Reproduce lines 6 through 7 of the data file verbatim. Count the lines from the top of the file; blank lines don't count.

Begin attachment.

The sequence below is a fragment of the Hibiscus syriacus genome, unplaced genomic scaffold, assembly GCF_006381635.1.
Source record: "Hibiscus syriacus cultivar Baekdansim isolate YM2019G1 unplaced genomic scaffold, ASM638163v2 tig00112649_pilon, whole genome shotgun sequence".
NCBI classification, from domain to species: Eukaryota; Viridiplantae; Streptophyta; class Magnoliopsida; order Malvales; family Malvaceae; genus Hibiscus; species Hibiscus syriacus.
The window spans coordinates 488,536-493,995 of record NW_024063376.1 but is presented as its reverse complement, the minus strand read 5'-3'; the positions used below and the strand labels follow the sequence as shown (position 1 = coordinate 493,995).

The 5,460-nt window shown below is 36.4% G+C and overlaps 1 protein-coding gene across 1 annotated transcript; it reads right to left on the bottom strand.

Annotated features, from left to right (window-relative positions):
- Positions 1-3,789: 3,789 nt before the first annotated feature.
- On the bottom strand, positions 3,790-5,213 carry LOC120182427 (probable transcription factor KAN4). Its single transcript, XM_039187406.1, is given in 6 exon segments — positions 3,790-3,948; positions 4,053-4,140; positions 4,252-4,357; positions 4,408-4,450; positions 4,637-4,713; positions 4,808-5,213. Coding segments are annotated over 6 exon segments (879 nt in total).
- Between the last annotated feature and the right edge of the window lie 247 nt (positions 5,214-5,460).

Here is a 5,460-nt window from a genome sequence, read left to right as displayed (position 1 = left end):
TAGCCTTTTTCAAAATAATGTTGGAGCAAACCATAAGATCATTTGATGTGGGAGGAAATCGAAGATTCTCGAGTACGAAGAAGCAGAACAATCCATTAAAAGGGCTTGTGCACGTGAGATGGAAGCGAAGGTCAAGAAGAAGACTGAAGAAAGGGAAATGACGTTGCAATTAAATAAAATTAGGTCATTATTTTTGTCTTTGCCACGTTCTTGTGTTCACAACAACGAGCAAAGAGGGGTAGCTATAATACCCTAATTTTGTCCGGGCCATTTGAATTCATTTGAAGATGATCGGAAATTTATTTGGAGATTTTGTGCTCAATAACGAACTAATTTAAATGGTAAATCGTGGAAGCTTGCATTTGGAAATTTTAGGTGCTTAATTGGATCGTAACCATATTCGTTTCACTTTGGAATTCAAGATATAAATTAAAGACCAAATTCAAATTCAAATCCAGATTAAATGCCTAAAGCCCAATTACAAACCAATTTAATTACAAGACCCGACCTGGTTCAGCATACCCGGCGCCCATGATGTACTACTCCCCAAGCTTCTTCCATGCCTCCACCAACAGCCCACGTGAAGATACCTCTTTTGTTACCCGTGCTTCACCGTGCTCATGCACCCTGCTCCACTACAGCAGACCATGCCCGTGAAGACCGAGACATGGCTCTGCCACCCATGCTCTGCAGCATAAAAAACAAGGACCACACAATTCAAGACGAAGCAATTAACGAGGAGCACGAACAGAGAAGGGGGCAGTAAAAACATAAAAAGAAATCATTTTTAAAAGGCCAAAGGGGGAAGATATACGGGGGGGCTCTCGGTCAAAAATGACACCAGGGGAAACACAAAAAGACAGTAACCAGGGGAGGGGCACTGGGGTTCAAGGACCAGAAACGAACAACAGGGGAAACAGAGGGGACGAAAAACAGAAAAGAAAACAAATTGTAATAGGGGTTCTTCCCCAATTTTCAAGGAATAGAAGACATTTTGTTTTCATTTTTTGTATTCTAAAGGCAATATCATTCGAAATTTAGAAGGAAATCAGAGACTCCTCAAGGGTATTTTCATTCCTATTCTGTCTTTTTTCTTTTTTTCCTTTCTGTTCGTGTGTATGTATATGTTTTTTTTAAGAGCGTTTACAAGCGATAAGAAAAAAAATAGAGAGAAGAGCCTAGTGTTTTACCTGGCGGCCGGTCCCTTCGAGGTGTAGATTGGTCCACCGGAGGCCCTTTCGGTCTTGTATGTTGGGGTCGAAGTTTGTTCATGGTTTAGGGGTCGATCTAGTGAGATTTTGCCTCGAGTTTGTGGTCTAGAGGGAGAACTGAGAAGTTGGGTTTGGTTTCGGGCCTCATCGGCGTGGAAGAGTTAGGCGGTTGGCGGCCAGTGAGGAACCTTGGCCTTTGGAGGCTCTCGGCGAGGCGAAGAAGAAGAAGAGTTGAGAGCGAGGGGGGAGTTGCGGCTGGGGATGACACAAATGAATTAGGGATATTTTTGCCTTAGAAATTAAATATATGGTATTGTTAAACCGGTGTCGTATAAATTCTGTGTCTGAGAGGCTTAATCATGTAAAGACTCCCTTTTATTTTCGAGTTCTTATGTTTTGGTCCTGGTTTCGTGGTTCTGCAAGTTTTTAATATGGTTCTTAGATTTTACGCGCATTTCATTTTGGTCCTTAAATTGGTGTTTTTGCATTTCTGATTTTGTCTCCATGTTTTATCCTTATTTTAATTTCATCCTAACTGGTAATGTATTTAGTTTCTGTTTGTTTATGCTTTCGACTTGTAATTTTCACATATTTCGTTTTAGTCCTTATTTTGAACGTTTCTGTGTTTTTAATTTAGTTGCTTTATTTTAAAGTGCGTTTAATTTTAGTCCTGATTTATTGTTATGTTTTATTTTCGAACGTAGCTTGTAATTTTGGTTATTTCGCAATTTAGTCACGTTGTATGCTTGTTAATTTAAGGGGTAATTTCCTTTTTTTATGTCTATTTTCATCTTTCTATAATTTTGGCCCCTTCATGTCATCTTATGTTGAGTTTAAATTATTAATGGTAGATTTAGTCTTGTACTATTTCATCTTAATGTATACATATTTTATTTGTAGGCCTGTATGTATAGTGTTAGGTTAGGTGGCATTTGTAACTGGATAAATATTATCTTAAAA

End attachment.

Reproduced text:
Annotated features, from left to right (window-relative positions):
- Positions 1-3,789: 3,789 nt before the first annotated feature.